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T

here is a pretty little waterway in St. Petersburg, Fla., called Frenchman’s Creek that boaters and fishermen have been frequenting for years. Those who have been there might wonder who the “Frenchman” was who was memorialized in the creek’s name. If those boaters and fishermen are bird lovers, they will not be pleased to learn that the namesake of the creek was a really despicable bird hunter named Jean Chevelier.

fashions in their hats. The Frenchman also somehow got his name on Chevelier Bay in the Ten Thousand Islands, very near to Watson’s Place on the southwestern coast of the state and near where the famous Loren “Totch” Brown lived and hunted. Chevelier and his cronies wantonly killed thousands of roseate spoonbills, egrets, herons and hawks. Thank goodness conservationists like Marjory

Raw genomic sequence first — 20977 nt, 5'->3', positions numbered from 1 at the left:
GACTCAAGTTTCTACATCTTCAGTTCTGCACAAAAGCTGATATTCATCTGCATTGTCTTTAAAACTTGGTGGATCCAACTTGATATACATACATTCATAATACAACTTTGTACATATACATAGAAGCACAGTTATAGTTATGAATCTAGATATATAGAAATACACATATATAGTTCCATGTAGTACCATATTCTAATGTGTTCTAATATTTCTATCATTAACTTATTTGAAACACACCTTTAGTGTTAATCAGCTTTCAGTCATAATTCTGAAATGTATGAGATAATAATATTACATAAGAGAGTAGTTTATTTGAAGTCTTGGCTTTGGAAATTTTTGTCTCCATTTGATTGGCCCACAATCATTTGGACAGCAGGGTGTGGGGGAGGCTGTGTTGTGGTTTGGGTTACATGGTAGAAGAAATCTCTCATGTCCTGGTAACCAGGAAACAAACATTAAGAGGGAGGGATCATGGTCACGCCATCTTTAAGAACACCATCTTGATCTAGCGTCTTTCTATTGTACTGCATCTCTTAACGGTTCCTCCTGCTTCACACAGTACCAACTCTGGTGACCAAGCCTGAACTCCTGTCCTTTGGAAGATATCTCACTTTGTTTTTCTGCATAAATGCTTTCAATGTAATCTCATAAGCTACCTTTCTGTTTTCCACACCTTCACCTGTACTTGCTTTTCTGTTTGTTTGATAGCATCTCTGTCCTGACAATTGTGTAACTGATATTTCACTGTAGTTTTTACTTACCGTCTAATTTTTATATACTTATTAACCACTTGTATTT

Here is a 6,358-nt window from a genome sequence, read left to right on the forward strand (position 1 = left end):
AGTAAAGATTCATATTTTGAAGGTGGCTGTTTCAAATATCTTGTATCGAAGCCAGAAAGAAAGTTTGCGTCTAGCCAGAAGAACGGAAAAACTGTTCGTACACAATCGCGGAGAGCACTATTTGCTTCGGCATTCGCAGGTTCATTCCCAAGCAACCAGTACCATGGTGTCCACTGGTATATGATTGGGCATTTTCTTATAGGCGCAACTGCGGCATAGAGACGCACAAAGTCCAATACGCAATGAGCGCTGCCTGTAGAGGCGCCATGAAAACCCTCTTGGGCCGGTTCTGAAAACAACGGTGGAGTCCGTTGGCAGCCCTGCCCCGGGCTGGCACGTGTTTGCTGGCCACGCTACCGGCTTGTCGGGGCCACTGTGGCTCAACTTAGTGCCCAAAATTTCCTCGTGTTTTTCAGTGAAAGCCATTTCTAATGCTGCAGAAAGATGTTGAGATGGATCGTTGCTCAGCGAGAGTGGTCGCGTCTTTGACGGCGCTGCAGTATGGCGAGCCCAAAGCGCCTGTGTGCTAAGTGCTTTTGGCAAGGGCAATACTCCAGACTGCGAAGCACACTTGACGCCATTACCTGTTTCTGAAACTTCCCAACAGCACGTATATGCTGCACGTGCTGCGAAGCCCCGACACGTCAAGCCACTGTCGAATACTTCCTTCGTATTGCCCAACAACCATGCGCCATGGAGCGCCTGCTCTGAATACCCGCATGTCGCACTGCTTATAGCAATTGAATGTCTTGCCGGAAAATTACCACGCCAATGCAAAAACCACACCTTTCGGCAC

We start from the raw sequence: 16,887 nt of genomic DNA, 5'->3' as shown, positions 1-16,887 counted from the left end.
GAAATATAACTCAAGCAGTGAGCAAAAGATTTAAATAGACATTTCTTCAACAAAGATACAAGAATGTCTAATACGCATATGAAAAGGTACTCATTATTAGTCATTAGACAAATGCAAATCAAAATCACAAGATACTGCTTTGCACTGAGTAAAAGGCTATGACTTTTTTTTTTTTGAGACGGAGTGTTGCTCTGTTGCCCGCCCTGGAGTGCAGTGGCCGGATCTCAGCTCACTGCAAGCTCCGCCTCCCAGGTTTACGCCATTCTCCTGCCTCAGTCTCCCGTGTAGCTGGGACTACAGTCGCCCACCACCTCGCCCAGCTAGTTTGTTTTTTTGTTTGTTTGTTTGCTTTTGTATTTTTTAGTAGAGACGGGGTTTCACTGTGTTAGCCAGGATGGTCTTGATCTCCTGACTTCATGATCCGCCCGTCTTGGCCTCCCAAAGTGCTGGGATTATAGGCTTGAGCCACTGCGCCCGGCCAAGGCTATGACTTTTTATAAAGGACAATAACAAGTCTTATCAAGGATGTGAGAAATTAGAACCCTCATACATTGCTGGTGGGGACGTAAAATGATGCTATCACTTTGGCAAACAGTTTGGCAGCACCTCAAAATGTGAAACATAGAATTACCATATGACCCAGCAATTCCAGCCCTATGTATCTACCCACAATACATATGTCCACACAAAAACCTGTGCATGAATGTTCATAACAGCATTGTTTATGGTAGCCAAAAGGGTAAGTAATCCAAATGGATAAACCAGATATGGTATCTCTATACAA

His real name was Alfred Lechevelier (nicknamed Jean Chevelier for some unknown reason), and he bought the Maximo Point in St. Petersburg, a picturesque point that is now the site of Maximo Park. Michael Grunwald, in a really good book about an important source of water in Florida, “The Swamp,” 2007, called Chevelier “Florida’s most notorious plumer.” And Jack Davis, in his recently published book, “The Gulf: The Making of an American Sea” (2017), noted that “the healthiest spot on earth was anything but that for birds” after Chevelier arrived in the 1880s. The Frenchman, who apparently came from Montreal or Paris, tried and almost succeeded in wiping out the plumed birds of St. Petersburg and the Everglades before sending on the feathers and sometimes the complete dead bodies of thousands, maybe millions, of birds to milliners in New York and Europe so that women in the late 19th and early 20th centuries could have the latest